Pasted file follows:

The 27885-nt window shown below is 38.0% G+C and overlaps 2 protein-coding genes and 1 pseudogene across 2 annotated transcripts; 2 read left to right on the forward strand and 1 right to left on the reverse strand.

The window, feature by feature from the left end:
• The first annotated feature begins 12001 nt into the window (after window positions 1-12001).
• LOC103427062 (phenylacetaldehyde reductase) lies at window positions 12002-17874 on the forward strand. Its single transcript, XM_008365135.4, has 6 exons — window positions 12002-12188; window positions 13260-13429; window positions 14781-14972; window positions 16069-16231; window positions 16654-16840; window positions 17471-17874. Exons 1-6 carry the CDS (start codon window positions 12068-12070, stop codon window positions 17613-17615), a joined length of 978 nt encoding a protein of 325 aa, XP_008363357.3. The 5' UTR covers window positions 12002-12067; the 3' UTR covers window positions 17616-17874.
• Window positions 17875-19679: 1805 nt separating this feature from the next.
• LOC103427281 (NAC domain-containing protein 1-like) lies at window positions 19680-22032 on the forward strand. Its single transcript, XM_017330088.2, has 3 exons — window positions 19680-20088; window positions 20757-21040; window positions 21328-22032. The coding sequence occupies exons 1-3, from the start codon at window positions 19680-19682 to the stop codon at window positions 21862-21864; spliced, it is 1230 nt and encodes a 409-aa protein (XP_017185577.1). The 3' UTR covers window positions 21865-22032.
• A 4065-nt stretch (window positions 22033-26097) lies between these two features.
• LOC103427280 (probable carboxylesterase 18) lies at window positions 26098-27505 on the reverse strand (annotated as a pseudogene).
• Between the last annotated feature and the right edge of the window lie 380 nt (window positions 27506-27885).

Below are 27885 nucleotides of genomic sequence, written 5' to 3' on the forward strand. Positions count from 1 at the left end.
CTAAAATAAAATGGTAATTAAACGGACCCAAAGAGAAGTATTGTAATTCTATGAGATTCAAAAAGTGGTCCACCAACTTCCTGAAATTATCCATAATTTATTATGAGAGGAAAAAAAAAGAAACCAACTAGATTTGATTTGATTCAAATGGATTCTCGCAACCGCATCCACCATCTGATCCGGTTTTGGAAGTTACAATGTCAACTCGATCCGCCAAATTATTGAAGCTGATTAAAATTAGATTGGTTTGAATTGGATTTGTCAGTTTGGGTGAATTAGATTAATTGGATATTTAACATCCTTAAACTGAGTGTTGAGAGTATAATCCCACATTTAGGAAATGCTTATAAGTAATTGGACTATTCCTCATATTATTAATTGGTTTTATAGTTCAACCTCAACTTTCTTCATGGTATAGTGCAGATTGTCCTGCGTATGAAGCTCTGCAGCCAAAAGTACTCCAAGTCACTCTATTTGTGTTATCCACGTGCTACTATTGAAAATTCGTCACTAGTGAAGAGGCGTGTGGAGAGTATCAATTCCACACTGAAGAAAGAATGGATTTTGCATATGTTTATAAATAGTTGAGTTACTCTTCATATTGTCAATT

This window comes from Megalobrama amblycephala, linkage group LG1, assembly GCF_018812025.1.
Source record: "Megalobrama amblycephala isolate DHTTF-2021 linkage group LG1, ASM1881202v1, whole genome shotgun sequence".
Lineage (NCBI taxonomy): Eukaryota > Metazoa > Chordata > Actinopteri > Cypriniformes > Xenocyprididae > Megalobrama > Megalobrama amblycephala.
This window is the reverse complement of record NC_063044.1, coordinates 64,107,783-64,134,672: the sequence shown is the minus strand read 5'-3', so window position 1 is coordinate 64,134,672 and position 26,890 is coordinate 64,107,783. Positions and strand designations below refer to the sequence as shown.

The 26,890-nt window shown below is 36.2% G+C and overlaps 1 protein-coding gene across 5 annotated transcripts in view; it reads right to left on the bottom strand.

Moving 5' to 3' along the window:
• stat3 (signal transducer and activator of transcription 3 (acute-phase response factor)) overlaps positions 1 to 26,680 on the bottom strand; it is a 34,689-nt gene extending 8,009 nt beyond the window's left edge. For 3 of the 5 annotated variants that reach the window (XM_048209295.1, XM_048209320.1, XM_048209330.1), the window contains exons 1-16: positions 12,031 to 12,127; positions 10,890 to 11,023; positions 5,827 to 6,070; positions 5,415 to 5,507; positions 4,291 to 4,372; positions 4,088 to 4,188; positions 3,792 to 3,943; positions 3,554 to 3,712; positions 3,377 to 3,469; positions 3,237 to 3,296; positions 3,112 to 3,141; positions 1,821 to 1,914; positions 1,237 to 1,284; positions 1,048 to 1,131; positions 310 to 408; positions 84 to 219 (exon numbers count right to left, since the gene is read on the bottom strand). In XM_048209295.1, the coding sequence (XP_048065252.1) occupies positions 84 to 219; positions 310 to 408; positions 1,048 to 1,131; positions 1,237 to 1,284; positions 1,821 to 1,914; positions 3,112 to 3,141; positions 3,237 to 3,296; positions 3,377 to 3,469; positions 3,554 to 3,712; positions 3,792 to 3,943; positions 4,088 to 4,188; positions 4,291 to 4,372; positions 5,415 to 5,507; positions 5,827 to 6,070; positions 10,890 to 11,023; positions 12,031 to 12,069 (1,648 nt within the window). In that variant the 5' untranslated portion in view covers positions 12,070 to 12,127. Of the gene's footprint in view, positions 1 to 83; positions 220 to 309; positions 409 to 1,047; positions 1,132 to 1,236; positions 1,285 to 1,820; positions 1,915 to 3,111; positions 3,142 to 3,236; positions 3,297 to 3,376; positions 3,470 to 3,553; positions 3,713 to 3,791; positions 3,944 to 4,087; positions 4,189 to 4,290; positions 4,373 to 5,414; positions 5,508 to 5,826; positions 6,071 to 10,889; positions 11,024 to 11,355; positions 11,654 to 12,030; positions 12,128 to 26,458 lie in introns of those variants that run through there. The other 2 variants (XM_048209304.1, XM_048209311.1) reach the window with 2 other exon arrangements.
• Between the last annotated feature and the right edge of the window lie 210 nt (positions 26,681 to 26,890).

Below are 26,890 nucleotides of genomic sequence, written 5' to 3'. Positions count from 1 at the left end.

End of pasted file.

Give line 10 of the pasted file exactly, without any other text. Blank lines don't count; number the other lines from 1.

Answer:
Below are 27885 nucleotides of genomic sequence, written 5' to 3' on the forward strand. Positions count from 1 at the left end.